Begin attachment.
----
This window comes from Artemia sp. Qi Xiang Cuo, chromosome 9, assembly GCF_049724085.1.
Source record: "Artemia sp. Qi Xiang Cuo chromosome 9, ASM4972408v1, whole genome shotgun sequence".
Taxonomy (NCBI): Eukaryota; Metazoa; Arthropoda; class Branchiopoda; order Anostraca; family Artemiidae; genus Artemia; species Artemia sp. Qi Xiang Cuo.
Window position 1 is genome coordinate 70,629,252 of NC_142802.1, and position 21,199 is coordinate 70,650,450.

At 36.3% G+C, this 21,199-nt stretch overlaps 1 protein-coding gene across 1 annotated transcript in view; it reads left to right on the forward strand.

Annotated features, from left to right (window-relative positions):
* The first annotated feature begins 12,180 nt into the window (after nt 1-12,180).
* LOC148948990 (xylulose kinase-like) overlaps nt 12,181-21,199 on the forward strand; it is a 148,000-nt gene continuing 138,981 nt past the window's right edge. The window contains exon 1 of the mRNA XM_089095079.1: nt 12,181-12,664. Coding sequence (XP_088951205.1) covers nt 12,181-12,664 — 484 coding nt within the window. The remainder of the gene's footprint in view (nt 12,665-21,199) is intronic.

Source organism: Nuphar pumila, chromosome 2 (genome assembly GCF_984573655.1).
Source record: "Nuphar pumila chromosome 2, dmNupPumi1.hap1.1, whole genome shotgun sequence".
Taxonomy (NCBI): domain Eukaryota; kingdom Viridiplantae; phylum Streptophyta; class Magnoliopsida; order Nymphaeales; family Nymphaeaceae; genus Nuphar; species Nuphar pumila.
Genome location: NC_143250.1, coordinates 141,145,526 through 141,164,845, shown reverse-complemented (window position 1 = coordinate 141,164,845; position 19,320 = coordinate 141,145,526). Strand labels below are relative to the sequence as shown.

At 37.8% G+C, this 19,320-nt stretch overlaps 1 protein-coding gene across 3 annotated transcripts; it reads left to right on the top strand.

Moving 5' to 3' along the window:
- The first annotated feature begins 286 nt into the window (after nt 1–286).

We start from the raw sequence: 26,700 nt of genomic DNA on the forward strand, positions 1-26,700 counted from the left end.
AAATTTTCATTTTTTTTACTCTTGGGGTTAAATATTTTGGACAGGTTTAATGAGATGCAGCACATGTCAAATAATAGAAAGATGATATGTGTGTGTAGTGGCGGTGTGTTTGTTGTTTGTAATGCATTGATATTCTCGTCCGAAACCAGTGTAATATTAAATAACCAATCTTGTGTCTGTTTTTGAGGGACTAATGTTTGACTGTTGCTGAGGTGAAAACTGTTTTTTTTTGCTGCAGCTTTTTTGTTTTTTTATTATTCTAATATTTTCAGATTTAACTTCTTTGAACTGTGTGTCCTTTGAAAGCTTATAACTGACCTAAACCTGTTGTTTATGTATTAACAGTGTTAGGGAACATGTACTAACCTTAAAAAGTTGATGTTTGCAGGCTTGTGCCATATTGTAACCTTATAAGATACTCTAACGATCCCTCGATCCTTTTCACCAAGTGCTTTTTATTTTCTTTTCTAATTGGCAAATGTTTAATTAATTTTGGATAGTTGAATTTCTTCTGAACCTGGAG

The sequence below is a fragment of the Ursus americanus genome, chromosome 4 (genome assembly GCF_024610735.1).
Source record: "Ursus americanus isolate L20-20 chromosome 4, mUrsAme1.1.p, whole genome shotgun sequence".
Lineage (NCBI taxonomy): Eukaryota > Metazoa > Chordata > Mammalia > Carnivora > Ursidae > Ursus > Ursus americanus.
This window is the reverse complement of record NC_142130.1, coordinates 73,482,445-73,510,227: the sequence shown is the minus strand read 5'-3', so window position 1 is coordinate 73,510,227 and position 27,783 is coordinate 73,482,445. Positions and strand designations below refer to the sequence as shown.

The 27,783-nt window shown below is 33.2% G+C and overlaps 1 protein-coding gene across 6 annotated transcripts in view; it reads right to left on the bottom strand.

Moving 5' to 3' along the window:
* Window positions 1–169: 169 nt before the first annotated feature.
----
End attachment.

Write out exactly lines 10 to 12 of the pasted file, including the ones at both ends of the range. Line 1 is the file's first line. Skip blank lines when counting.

Source record: "Nuphar pumila chromosome 2, dmNupPumi1.hap1.1, whole genome shotgun sequence".
Taxonomy (NCBI): domain Eukaryota; kingdom Viridiplantae; phylum Streptophyta; class Magnoliopsida; order Nymphaeales; family Nymphaeaceae; genus Nuphar; species Nuphar pumila.
Genome location: NC_143250.1, coordinates 141,145,526 through 141,164,845, shown reverse-complemented (window position 1 = coordinate 141,164,845; position 19,320 = coordinate 141,145,526). Strand labels below are relative to the sequence as shown.